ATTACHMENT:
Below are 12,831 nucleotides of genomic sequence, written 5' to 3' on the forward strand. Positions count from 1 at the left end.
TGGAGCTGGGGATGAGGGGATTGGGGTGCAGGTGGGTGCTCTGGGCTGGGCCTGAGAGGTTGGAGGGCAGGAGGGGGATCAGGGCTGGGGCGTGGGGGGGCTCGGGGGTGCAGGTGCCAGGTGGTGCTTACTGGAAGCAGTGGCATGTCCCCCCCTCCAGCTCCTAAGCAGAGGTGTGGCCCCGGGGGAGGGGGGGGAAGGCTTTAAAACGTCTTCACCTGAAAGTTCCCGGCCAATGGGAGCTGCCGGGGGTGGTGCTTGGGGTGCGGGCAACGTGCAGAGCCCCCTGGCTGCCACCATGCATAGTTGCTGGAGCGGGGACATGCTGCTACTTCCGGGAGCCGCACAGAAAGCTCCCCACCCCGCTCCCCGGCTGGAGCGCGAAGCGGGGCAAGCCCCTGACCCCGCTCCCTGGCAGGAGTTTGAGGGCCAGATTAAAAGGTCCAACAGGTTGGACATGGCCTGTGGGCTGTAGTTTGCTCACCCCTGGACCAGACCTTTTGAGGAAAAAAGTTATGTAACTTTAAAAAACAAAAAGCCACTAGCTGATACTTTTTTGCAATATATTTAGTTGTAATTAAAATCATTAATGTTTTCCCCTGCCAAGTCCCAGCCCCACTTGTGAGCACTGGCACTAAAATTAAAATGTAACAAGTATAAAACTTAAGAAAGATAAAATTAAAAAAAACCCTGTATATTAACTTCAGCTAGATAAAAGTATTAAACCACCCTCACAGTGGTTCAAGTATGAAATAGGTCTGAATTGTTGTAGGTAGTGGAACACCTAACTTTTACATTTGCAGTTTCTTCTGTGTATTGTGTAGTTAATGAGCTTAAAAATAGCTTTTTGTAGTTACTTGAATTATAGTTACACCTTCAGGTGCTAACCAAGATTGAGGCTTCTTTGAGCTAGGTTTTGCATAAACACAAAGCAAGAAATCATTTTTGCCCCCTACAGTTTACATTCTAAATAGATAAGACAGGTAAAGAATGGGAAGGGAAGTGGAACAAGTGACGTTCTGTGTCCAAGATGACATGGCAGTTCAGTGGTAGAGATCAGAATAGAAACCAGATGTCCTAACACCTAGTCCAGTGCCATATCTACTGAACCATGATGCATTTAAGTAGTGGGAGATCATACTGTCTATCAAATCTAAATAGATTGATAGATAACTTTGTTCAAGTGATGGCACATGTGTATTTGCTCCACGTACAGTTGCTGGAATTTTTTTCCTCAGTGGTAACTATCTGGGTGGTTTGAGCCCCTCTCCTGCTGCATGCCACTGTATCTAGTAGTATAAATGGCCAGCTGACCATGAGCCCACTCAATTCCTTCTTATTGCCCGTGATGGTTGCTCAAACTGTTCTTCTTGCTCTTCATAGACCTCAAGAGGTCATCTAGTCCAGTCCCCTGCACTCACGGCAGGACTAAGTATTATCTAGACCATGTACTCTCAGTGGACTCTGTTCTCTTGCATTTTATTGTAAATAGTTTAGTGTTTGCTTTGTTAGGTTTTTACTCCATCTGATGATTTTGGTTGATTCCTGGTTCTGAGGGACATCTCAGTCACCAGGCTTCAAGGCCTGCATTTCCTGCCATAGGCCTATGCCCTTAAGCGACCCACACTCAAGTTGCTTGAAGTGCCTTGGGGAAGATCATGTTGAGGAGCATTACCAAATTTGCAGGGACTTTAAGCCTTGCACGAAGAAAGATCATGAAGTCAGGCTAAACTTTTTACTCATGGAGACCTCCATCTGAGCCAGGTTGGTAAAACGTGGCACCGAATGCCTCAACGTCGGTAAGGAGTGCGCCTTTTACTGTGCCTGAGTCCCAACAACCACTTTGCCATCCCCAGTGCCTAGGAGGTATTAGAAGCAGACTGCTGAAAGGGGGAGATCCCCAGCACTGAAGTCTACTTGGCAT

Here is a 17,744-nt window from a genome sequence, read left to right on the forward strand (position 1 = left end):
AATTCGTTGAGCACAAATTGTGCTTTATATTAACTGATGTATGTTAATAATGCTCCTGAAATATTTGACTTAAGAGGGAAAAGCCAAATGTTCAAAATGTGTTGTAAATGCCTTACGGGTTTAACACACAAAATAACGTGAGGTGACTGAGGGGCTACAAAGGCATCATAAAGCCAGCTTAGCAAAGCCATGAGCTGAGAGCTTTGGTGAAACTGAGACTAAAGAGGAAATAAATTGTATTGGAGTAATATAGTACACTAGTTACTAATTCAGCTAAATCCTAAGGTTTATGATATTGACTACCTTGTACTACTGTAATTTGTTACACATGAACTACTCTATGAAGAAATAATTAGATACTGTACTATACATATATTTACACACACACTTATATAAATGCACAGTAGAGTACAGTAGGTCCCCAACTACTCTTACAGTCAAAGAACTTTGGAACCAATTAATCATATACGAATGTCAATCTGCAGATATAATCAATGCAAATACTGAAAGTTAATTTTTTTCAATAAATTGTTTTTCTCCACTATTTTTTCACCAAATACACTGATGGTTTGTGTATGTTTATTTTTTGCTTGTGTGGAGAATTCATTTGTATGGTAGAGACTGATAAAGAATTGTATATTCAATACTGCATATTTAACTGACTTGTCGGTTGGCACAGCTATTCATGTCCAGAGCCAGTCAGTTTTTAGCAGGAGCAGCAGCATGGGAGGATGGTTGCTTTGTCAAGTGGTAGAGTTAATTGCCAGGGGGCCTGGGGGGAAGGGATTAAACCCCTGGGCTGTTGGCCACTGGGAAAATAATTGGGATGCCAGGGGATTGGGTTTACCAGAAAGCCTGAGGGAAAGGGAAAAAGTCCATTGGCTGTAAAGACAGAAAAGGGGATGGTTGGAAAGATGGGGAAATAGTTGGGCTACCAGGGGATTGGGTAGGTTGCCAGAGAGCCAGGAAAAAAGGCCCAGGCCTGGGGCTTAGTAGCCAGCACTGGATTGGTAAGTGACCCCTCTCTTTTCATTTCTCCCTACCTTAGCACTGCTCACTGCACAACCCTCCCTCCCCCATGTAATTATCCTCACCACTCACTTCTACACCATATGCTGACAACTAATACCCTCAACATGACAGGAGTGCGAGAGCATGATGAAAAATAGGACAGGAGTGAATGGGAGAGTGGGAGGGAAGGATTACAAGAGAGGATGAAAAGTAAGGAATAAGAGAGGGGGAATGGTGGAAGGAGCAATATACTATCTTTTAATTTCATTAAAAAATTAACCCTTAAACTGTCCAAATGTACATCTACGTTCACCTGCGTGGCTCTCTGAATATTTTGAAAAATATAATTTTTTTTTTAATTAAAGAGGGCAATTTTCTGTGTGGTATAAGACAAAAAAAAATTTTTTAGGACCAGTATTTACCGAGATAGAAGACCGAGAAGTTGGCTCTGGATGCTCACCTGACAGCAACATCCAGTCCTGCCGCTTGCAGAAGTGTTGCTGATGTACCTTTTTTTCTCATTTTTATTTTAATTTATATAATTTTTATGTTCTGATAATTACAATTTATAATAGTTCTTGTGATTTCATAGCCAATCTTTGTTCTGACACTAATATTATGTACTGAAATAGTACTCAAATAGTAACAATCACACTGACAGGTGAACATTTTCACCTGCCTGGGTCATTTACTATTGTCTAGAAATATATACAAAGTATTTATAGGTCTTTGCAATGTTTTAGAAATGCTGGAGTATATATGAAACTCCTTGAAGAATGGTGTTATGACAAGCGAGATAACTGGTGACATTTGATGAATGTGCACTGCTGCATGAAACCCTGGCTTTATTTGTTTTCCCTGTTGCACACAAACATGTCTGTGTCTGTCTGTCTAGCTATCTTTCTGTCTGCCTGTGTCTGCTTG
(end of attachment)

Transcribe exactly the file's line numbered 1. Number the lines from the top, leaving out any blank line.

Below are 12,831 nucleotides of genomic sequence, written 5' to 3' on the forward strand. Positions count from 1 at the left end.